Thursday, October 25, 2007

Tennessee preservation group wants educational kiosks on Beale Street Landing

Commercial Appeal [link]
by Tom Charlier

State historic-preservation officials might drop some of their objections to Beale Street Landing if educational kiosks and other interpretive features are added to the project, an official said Wednesday.

Tennessee Historical Commission executive director Patrick McIntyre said the kiosks could explain to tourists and newcomers the past importance of the cobblestone landing to the Memphis riverfront.

The comments by McIntyre came at a meeting in which local and state officials and interested groups discussed ways to reduce the project's effects on the cobblestones, which lie within the Cotton Row Historic District.

Earlier this fall, McIntyre's office ruled that the landing "as currently proposed will adversely affect the historic property through the introduction of out-of-character elements into its setting."

The decision effectively blocked this month's planned start of construction on the $29 million project by the Riverfront Development Corp. (RDC)

Linking Tom Lee Park and the cobblestones, the landing would serve as a riverboat docking facility and an amenity providing terraced access to the water's edge on the Mississippi. Critics have described it as a costly, impractical and unnecessary.

After the meeting, RDC president Benny Lendermon said interpretive features will be included in the landing.

On Wednesday, McIntyre elaborated on the state's objections to the project. He said the "uplifted" landing is out of character with the downward sloping cobblestones, and the construction would occur on areas once part of the cobblestones.

Some of the concerns voiced by citizens in attendance included the need to restore the cobblestones, which have deteriorated and now cover less area because of work done by the city more than 15 years ago.

Lendermon said the RDC has secured $6 million from Congress for the cobblestone-restoration work. But that project also must win approval from historic-preservation officials, and they won't take action on it until issues with the landing are resolved.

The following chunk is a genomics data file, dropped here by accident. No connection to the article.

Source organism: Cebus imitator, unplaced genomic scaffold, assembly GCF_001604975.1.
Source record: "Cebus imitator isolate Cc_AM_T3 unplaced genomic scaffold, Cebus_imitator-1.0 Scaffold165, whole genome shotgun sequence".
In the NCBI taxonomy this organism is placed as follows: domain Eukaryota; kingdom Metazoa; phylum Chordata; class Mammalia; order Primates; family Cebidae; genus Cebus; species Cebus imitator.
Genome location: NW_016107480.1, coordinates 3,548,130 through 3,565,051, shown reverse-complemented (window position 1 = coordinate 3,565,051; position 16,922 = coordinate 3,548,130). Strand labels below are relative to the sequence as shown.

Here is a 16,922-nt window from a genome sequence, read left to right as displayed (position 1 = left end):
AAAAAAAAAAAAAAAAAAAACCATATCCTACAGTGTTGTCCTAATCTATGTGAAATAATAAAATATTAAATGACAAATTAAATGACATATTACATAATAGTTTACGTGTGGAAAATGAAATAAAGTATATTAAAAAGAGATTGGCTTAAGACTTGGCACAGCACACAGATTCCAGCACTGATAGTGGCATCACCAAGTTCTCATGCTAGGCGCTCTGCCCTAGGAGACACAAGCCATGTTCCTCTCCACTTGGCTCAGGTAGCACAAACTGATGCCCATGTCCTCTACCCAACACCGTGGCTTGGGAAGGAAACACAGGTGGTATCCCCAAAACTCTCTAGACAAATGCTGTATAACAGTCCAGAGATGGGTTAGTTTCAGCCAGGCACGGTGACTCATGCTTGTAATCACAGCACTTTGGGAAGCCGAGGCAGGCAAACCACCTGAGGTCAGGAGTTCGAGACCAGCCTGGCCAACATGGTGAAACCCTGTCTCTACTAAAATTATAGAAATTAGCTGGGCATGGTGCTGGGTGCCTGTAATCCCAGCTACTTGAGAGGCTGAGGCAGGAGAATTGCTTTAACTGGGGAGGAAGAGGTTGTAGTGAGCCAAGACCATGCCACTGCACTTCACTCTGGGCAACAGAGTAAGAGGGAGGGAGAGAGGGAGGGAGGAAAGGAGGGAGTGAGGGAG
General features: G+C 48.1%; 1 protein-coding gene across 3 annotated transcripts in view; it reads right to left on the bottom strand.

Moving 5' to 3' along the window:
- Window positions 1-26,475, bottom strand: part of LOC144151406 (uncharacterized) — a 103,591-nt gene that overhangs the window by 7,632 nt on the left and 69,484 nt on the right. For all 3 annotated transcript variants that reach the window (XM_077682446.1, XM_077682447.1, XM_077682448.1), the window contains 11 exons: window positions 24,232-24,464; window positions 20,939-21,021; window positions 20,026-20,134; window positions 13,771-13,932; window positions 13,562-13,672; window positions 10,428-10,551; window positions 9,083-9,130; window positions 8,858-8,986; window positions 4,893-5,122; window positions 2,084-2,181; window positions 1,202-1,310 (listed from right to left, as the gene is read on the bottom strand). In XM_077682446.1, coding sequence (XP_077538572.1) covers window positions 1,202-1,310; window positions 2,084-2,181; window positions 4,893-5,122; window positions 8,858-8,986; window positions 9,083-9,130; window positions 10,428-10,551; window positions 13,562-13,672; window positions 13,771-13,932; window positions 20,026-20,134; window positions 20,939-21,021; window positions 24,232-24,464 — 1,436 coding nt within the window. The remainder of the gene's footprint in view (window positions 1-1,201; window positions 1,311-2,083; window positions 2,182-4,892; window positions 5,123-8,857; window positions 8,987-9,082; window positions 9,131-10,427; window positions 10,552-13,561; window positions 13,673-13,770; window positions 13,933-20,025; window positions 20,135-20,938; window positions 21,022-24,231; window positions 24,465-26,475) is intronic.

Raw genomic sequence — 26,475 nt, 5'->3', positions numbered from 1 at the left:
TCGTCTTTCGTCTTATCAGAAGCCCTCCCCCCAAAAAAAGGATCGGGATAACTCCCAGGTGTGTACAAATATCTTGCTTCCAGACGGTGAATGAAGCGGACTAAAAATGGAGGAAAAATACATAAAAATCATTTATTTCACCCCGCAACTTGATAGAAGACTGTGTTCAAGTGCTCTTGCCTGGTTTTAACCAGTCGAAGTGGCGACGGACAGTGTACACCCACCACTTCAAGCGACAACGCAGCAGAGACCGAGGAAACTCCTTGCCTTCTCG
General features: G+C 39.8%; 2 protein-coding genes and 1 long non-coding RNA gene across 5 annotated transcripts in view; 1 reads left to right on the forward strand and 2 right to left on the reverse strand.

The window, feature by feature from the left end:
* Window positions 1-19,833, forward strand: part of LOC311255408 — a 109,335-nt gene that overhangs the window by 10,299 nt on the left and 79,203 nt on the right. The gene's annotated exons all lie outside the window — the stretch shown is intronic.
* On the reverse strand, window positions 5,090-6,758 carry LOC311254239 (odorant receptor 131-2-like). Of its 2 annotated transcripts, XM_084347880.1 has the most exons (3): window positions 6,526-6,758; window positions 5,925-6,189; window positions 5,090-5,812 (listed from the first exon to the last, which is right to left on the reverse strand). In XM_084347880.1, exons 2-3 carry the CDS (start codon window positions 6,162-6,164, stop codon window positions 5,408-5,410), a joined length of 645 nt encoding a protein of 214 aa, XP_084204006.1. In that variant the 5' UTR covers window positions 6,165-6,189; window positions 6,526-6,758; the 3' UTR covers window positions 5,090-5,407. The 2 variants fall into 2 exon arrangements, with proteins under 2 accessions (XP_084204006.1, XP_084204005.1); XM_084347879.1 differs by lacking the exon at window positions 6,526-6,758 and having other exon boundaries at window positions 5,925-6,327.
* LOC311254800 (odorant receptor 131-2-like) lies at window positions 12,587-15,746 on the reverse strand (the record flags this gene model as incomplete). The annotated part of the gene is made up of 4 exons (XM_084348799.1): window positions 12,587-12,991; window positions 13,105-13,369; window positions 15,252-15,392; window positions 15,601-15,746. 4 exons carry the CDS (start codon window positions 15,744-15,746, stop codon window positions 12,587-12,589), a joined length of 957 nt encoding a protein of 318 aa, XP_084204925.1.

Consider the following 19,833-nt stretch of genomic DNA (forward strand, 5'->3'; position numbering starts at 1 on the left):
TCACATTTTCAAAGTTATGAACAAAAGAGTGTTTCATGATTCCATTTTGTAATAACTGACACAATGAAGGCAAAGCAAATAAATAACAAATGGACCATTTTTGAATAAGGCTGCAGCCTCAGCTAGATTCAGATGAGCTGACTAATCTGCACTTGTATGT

"We're ready to move forward," Lendermon said.

Some critics of the project also said it should be relocated, while others argued for a more distinct separation between the landing and cobblestones.

Lendermon said the RDC will work with preservation officials and review the concerns expressed at the meeting before submitting proposed project modifications to the Tennessee Department of Transportation, which is overseeing the process.

Kickin' Around the Cobblestones -- in Downtown Memphis

Rocks On Our Mind And In Our Heads
Memphis Flyer [link]
by John Branston

On a day when most Memphians concerned themselves with such mundane matters as rain, work, school, crime, foreclosures, and the fights and shootings that broke out at four city schools, 40 of us met at City Hall Wednesday to hear a two-hour discussion of rocks.
The rest of you can be excused for wondering if we have rocks in our heads.

The rocks in question are the cobblestones at the foot of downtown. The rock hounds included two reporters, representatives of the Tennessee Department of Transportation and various state and local historic preservation groups, and supporters and foes of the proposed Beale Street Landing.

The rocks are next to the landing. To a handful of people, the rocks are a historic treasure comparable to Beale Street or the Mississippi River itself. The $29 million landing might have "an adverse impact" on the rocks, which are slated for additional millions. Hence Wednesday's meeting.

"The current design reflects a primarily recreational use of boarding and disembarking pleasure boat and cruise ship passengers," says the state report. "In doing so, the design overwhelms any sense of the historic commercial use of the riverfront."

This is the problem with projects like Beale Street Landing and the proposed new stadium at the Fairgrounds. They absurdly inflate the importance of something that matters little if at all to most people and prevent progress on smaller and easier projects with potentially far greater benefits.